In 2007 P&G began a global roll-out of Terra Technology's Demand Sensing software as part of a world-wide initiative to further improve short-term forecasting accuracy to lower safety stock and increase the competitive advantage generated from our supply chain. P&G is focused on winning at the two critical "moments of truth."

The First Moment is when the shopper is in the store and has the opportunity to choose which product to buy. The Second Moment is when the consumer uses that product. We must delight and win at both Moments of Truth. Supply chain excellence is critical to winning at the First Moment of Truth. As of today the software is live in 20 percent of P&G's businesses, and we expect to complete the global rollout in 2010.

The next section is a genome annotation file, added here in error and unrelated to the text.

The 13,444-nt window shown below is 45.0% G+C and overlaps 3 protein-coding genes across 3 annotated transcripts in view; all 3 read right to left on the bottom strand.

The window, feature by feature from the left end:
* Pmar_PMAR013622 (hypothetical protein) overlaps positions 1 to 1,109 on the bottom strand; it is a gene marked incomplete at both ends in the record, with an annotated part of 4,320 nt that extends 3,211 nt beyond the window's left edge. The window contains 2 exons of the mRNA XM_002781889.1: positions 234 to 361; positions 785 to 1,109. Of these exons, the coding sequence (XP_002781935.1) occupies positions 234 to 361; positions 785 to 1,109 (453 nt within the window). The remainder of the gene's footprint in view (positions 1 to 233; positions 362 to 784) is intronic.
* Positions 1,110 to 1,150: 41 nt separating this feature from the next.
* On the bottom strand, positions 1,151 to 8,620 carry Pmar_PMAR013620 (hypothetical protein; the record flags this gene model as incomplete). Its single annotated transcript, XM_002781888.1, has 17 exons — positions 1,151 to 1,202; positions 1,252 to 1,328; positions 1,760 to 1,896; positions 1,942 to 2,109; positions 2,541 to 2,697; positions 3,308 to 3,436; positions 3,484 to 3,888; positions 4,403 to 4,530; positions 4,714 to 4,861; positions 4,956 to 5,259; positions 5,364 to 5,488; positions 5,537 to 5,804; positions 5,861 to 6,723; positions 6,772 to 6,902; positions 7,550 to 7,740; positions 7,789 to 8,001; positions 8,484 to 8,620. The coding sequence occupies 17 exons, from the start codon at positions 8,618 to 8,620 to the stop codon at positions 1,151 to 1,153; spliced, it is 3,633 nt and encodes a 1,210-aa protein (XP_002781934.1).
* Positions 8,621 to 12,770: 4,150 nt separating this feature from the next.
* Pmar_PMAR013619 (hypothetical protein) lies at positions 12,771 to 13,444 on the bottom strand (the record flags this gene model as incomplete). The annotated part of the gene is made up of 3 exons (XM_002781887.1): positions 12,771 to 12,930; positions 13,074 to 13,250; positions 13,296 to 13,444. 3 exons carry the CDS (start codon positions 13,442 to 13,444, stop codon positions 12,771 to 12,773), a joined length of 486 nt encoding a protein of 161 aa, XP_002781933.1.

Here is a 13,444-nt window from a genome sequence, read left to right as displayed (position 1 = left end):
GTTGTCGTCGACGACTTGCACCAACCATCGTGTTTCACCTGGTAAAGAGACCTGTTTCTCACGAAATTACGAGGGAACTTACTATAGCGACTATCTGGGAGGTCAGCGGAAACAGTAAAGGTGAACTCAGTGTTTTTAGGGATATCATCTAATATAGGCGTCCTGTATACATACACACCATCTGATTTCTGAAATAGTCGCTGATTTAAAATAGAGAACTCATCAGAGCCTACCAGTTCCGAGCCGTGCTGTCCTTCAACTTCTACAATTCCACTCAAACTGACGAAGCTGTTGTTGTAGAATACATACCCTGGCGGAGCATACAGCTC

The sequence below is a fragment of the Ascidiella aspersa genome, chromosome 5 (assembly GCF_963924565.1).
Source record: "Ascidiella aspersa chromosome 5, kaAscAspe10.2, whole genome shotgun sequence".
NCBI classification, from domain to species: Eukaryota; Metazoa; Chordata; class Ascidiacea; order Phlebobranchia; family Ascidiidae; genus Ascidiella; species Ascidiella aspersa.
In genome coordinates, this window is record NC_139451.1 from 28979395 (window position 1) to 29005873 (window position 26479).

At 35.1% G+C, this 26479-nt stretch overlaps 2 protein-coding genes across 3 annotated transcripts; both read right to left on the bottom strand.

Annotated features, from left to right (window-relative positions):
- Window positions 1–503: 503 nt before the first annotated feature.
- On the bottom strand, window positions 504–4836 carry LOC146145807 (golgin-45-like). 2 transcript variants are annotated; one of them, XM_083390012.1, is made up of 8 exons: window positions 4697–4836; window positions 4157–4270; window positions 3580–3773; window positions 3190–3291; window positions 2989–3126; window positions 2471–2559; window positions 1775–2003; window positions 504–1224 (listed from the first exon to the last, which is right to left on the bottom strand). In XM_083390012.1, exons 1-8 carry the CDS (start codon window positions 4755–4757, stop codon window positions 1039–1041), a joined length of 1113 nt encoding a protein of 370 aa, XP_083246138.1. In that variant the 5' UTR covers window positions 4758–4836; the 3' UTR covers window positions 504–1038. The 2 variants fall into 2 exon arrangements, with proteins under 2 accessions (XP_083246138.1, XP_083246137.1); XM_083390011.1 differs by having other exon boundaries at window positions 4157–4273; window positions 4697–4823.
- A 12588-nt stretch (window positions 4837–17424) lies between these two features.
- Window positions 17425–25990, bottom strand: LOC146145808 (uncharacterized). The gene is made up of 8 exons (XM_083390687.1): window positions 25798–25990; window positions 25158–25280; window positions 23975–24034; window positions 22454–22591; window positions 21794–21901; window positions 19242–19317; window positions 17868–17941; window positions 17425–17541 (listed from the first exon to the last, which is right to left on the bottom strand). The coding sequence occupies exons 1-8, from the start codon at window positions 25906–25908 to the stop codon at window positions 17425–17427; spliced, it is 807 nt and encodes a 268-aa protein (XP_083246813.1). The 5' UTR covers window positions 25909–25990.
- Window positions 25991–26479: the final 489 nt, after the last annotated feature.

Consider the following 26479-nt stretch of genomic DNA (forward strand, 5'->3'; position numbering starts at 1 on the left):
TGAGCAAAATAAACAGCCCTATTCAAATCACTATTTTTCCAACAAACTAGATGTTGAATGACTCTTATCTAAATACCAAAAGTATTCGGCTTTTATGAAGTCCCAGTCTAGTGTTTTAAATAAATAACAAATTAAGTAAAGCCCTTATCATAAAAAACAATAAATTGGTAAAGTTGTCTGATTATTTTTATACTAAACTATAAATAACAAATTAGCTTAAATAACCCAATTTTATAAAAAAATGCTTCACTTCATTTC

What have been the results so far?

Mueller: Forecast error has decreased more than 30 percent and safety stock has decreased more than 10 percent, saving millions of dollars in inventory. The reduction in safety stock has been accomplished without increasing out-of-stocks. In addition to these savings, we anticipate further benefits from increased productivity in the workforce. Demand planners, free from emergency changes due to inaccurate short-term forecasts, are able to focus on the longer term, analyzing long-term trends and business intelligence about the marketplace and consumer behavior.

LaBelle: This year we focused on tying our systems together for total supply chain visibility and collaboration. We had different technology providers for two areas of our supply chain information services and we needed to see the entire picture in order to take advantage of additional savings opportunities.